Children copy our behaviour and learn from our reactions so we need to overcome our own fears in order to avoid passing on the same fears to our children.
We all have fears – the things we just don’t like. I can think of a few: I am not that keen on spiders or earwigs and I don’t like mud on the carpet! These things don’t affect my life; I can pick up spiders in a piece of toilet paper and then pop them out of the door, and the same with earwigs. I don’t like to make a fuss and I don’t want my children to have any reason to be scared of them too, after all there is no logical reason to not like them.
However more than something you just don’t like is a phobia:
A phobia (from the Greek: φόβος, Phóbos, meaning “fear” or “morbid fear”) is, when used in the context of clinical psychology, a type of anxiety disorder, usually defined as a persistent fear of an object or situation in which the sufferer commits to great lengths in avoiding, typically disproportional to the actual danger posed, often being recognised as irrational. In the event the phobia cannot be avoided entirely, the sufferer will endure the situation or object with marked distress and significant interference in social or occupational activities.
(From Wikipedia, the free encyclopaedia)
I am not sure if I do suffer with any phobias, but I really don’t like heights that much. I also avoid theme park rides that leave my stomach behind. Fortunately heights and theme park rides don’t have any effect on my day to day life!
There are also rational fears: weighing up the likelihood of something being dangerous and taking careful steps to protect yourself from that danger – for example I think it is best to avoid a growling dog in the park!
One thing I have had to overcome is my dislike of dentists. I do have a genuine reason for not liking dentists, but I think this may have been a fear that has been passed to me by my own mother and possibly her mother too.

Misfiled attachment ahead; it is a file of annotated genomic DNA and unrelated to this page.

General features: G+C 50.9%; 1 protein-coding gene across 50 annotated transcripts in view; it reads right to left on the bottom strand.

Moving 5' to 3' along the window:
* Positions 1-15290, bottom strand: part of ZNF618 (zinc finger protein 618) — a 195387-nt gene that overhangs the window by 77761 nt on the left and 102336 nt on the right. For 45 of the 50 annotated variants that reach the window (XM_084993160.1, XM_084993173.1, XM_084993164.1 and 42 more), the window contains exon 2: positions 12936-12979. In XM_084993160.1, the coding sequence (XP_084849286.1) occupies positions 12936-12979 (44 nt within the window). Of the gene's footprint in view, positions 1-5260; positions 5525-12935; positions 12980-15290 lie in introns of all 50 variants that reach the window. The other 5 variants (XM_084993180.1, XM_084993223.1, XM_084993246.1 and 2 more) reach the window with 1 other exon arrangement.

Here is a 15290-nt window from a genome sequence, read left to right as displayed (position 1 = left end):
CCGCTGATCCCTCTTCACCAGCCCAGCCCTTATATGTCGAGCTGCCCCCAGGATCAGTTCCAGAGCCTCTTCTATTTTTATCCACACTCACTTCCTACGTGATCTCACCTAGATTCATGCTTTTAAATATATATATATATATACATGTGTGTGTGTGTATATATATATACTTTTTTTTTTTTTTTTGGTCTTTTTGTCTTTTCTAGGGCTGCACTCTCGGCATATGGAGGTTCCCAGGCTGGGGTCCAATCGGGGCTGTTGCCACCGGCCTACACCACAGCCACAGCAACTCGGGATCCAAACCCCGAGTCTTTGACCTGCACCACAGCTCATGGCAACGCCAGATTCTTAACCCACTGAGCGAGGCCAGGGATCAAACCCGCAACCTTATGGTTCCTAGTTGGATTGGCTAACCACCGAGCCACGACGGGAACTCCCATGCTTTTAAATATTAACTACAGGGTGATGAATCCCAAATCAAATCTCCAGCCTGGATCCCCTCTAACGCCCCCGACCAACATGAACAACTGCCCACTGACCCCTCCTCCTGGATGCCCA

My grandmother was of a generation that had her teeth taken out for her 21st birthday! It seems madness now. My mother isn’t happy with her teeth, they are crooked, but they are her own. As a child I spent a lot of time with my Grandmother and she did like to spoil me especially with sweets. I don’t remember my Mother being very thorough with teeth cleaning and she didn’t believe in visiting the dentist. I only visited the dentist twice as a child, the first was with severe toothache and the second was to have the seven decayed teeth removed. I remember very clearly the toothache and how my mouth felt after my teeth were removed.
I definitely don’t want my children to have the same experiences with their teeth and fortunately there have been great advances in tooth and dental care, Colgate have a great range of products available, such as the Colgate pro clinical toothbrush to ensure you are able to take care of your teeth at home between dental visits.
We visit the dentist every six months and I always have my check up at the same time as the children, I have never let them know how I feel about visiting the dentist.
I am still anxious about the threat of treatment, but the internet has a wealth of information and tips, click here for some useful advice on caring for children’s teeth.
Thankfully my children’s teeth have always been fine and any treatment I have had has been quick and simple.
My children always call me to remove spiders and my son wasn’t that thrilled by the ride I braved with him at a theme park in the summer. But we are not afraid to go to the dentist and my eldest daughter (8) has more teeth than I did at her age!